The one sure-fire thing Vince wanted to do, when we were on our Coastal, California Self Drive Adventure, was visit Alcatraz. It had been 13 years since we last stood on the Bay, only to discover it closed for Fleet Week. This time he was determined to get up close and personal with somewhere he’d always wanted to visit. We were on our way to Los Angeles to meet up with our daughter Chloe and son Connor. Something we were both really looking forward to!
This meant, first stop off the plane was a trip to San Francisco and a two night stay in the city. I love to use public transport when in a different country and having explored the ease of the journey online a few times, we decided to catch the train to get there. Around a 40 minute train ride, costing around $10.30 each. I’d like to say it was simple but alas we needed some help from the stern ticket master, to ensure we’d figured out how to pay for our ticket and clipper card properly. Also on arrival at the downtown station, it was pouring with rain, we both had small but very full backpacks. We’ve always travelled like this but I had forgotten the pressure this would put on my ankle, still in very early days of recovery after breaking it. The floor looked very slippery, I felt very uncomfortable and initially we thought we were close to where we were staying. How wrong could we be.
As I sit and write this in my conservatory, the rain is pouring down. The weather was very similar when we finally arrived at our Travelodge accommodation, around a 15 minute walk from the Alcatraz Cruises terminal on Pier 13. We knew we were only going to stay in the city for two nights, so had decided to book somewhere cheap and close, as we didn’t intend to be staying in our room for long and wanted a short walk as we would be up early. Getting to the motel meant walking up hilly roads but it also enabled us to see the shops and sights as we did so.
Poor Vince had me breaking down in tears as we yomped along the pavement . ‘Are we there yet,’ was a question I asked every few minutes, thinking at any moment my ankle would collapse and somehow break again. I was in a lot of pain. Yet on arrival, with the excitement of knowing our tour had been booked for the next day, we quickly fell asleep and on waking, made our way to the pier.
We were out promptly before 9 and as quiet, able to jump on an earlier ship. Our hands stamped to denote our boarding and with a short and beautiful ride across the bay, we finally alighted onto the island.
There was a ranger talk at the beginning to orientate us and the walk up to the prison building itself was very hilly. We rode in the buggy provided for those with walking challenges. It actually turned out to be brilliant, as we arrived at the top chatting away with a ranger about working on the island, making our way into the prison and connecting with the helpful staff, who provided us with headphones for the audio tour provided.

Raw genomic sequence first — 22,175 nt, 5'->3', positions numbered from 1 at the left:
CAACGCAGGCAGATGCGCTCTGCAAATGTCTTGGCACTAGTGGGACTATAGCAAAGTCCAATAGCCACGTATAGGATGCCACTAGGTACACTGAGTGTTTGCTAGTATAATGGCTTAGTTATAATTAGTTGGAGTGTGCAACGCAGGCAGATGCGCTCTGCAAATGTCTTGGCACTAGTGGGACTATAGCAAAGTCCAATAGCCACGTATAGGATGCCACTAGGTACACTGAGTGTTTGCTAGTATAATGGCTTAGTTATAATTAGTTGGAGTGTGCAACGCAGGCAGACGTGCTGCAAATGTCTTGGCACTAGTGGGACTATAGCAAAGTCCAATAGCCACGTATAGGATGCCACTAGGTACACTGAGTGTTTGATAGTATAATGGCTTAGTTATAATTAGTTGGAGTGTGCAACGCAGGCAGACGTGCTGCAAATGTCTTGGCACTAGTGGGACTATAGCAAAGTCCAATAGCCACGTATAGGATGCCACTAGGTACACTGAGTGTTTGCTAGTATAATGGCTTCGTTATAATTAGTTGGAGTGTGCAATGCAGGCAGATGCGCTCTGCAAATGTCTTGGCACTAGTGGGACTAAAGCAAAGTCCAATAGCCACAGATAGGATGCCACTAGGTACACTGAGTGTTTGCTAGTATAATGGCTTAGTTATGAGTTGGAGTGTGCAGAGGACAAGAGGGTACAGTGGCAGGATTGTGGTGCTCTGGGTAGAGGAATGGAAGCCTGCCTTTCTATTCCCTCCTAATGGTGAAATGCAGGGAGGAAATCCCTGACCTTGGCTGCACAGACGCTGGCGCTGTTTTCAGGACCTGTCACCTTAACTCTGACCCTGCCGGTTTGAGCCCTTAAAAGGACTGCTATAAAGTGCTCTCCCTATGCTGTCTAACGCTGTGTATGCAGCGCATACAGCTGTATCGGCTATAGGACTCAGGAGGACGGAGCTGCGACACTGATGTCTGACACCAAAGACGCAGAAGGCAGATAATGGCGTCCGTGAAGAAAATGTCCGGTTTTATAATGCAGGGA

It was interesting to see the cells and imagine the prisoners living there. What a community they must have made and being outdoors, working on the prison grounds and gardens, I thought must have been a role much treasured, as the hummingbirds flitted around us. Skyscraper views of the city soared in front of us and the rolling fog covered both the Bay Bridge and the Golden Gate Bridges to either side. We were told that on New Years Eve, the fireworks in the city and harbour parties could be heard from the island. We thought how frustrating that must have been for the prisoners.
We also heard tales of Singer Kanye West, pulling up on the island in his yacht and being turned away. It was great to chat with the staff and find out their stories about working there. I asked one, “is it spooky here alone at night?” as he told us that one person took it in turns to stay on the island after dusk. “No,” he responded. Much to my disappointment!
The prison audio tour, went on a bit long for my liking but the stories come from prisoners and guards alike. It was interesting to see the cells, definitely no privacy here and the activities which the inmates did to keep themselves busy, the library with its high ceiling and lots of light, somewhere I reckon it was treasured to work.
As a Visitor, I loved the grounds. The ruins of the wardens house and the bushes round the side filled with busy little birds. A seal poked its head up from the swirling ocean, close to the rocks, down below. The privilege which I had, to leave the eerie confines of indoors and sit on one of the benches outside, taking in the splendiferous view spewed out around the island, was not lost on me.
We spent around 2 and a half to 3 hours on the island. Which is plenty of time. The buggy ride up a god send, the walk down ideal, as we were able to explore the grounds at our own pace. In the summer it must be heaving, which wouldn’t give you as much a chance to have a slightly more personal experience, which we did. Go in the winter if you can. The rolling fog only adds to the atmosphere of the place. I’d say its definitely worth a visit – even if you’re not that interested in the prison’s history, go simply for the views of San Francisco and the Bay itself. They were gorgeous.
It was a great start to what was going to be our great big, american, adventure!